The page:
Supporting the Arts in Western Massachusetts and Beyond

August 1, 2010

Richard III

Shakespeare & Company, Lenox, MA
through September 5, 2010
by Shera Cohen

Is it shameful to pity a murderer? Not just any murderer, but one who has so much blood on his hands that could make a river turn red? Each audience member will ask him/herself this question upon experiencing "Richard III." The Bard has taken liberties with history in creating his Richard, but no one cares. This is a play, and one of the most powerful pieces of theatre and portrayals of humans in literature. Richard is the bad guy, but why? This man could be a psychiatrist's dream subject. Straight from the womb, Richard is physically deformed. He becomes a man, psychologically deformed with rage and hate. Yet, is he pure evil?

It is hard to imagine that any cast could outshine the actors in this performance. Every actor, from the regulars (Annette Miller, Nigel Gore, Tod Randolph) to relative newcomers (Leia Espericueta, Ryan Winkles), personify his/her role. The venue has mounted "Richard" in the past, with each production surpassing the last in characterization, staging, and accessibility. As for the latter, "Richard" is a confusing play simply because its plot involves several generations of kings, queens, lords, dukes, et al. With so many of these nobles losing their heads or bludgeoned, it is hard to keep track of who remains standing. The program's synopsis and cast list are a great help to the audience.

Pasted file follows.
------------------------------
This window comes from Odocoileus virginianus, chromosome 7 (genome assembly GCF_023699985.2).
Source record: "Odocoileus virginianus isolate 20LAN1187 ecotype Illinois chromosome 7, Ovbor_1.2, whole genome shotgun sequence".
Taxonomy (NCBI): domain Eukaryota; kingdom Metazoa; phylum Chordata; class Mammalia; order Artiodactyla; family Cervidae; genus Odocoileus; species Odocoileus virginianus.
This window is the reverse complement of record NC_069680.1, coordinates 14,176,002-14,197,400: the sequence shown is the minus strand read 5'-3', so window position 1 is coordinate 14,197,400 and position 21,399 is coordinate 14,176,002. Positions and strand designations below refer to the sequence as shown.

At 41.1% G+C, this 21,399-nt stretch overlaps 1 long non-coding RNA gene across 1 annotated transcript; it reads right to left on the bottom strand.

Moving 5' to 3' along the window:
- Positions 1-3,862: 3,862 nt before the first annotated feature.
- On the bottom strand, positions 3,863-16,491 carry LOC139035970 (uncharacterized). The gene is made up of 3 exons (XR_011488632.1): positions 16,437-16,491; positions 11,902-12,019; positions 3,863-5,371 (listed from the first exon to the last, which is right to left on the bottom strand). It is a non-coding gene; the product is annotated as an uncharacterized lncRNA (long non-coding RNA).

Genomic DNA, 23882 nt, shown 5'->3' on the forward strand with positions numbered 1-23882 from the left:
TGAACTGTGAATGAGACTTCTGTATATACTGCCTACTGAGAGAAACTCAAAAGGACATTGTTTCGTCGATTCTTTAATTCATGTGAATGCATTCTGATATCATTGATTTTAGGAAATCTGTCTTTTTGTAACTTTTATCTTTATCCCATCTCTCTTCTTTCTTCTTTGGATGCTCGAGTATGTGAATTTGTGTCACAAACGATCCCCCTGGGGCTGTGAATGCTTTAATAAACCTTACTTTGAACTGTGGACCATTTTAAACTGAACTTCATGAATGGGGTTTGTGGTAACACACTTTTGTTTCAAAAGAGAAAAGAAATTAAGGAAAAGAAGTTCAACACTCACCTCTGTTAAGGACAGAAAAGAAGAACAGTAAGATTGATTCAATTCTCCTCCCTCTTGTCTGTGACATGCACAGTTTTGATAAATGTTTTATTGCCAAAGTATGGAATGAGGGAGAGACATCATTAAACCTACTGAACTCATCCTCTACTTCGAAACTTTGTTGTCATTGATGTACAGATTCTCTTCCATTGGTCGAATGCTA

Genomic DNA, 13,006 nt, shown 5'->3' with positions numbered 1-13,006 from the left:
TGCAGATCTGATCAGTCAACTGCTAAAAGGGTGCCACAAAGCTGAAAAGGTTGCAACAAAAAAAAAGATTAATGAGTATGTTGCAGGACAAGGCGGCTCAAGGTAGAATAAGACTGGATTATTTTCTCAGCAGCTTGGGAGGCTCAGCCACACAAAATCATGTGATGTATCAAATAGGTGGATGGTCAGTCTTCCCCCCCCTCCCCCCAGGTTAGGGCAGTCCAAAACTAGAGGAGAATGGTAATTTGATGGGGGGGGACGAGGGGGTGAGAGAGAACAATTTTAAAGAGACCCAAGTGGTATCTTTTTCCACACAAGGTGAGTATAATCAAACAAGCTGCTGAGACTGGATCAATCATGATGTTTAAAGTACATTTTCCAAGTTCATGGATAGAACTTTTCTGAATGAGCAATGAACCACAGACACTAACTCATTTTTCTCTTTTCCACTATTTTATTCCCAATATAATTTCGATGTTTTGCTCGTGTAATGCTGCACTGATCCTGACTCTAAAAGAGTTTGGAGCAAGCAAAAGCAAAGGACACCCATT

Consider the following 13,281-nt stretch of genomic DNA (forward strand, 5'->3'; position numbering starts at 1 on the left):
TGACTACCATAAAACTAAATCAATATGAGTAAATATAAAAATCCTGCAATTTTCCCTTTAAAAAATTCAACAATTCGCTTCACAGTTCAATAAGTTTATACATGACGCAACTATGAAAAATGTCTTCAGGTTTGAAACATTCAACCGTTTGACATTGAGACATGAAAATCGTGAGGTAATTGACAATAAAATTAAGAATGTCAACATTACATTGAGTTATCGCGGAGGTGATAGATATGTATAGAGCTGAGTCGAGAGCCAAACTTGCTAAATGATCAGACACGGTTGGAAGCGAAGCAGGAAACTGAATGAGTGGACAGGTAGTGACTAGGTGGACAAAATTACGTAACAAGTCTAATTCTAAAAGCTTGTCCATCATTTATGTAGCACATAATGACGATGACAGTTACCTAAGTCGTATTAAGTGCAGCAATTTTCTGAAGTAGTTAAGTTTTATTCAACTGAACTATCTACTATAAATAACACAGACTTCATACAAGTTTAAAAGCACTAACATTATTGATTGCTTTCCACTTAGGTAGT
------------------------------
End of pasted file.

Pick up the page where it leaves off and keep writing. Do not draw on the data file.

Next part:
John Douglas Thompson is even more dynamic and multi-leveled in his portrayal of Richard as he was as last year's lead in "Othello" - if that is possible. Physically, Thompson embodies the role with a crooked stance and booming yet articulate voice. He becomes evil personified. Yet surprisingly, he is full of wit (there is humor and even audience participation) coupled with bravado - thus the audience's discomfort in laughing and pitying the situation and the character.

Jonathan Croy's precise and balanced direction of good and evil and the so important shades of grey, costume designer Arthur Oliver's regal 16th century depiction, and set designer Patrick Brennan's minimal use of movable arches bring the play's eloquent words off the page to life on the stage. Kudos goes to Ryan Winkles who double duties as an actor and fight choreographer. The battle scene finale, with seemingly a cast of thousands (actually, probably 12) is chilling.